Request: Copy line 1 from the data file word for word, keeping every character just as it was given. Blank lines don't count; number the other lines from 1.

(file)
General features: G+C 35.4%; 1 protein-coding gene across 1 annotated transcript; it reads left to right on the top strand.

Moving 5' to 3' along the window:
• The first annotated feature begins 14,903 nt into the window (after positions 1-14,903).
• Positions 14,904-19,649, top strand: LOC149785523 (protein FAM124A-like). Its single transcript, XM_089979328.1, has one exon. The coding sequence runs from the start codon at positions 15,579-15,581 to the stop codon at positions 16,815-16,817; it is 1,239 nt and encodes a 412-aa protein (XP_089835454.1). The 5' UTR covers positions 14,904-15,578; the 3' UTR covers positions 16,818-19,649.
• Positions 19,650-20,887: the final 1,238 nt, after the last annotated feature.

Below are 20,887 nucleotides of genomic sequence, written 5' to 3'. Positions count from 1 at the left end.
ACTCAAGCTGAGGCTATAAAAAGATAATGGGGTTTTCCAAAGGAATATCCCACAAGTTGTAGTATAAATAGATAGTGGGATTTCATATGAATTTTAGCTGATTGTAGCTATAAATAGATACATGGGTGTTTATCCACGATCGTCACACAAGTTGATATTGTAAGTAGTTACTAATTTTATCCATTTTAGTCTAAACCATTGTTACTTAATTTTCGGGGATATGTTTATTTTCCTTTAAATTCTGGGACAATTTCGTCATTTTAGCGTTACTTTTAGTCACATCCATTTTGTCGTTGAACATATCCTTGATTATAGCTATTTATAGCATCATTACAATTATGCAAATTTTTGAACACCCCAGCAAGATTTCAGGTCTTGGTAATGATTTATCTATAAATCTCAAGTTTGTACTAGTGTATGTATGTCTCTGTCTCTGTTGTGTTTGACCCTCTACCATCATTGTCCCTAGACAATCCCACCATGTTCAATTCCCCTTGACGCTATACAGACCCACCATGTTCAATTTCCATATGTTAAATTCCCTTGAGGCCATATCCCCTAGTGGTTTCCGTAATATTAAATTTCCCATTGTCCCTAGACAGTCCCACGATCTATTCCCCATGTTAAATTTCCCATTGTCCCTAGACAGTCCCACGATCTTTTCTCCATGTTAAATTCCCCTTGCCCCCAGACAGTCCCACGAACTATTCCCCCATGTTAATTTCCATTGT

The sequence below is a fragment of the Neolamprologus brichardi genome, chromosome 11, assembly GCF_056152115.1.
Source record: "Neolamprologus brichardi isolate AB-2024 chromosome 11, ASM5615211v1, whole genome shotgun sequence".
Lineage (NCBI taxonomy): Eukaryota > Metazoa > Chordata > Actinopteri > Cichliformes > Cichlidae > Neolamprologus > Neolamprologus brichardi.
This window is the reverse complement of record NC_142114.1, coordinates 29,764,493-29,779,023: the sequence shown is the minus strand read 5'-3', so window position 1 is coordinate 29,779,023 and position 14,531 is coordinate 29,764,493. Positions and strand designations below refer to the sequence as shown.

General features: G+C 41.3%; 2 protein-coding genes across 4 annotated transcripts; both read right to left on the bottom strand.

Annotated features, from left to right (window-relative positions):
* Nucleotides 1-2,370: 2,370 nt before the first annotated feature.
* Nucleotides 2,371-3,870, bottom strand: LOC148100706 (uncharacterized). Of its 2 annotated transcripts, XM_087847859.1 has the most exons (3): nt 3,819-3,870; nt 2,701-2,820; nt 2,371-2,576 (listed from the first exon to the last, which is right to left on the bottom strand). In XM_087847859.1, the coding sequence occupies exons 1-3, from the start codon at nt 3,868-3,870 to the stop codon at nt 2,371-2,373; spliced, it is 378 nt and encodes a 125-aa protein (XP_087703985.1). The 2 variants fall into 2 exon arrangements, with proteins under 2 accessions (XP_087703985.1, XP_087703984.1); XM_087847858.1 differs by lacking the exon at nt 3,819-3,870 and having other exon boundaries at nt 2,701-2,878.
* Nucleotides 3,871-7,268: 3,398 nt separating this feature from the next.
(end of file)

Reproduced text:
General features: G+C 35.4%; 1 protein-coding gene across 1 annotated transcript; it reads left to right on the top strand.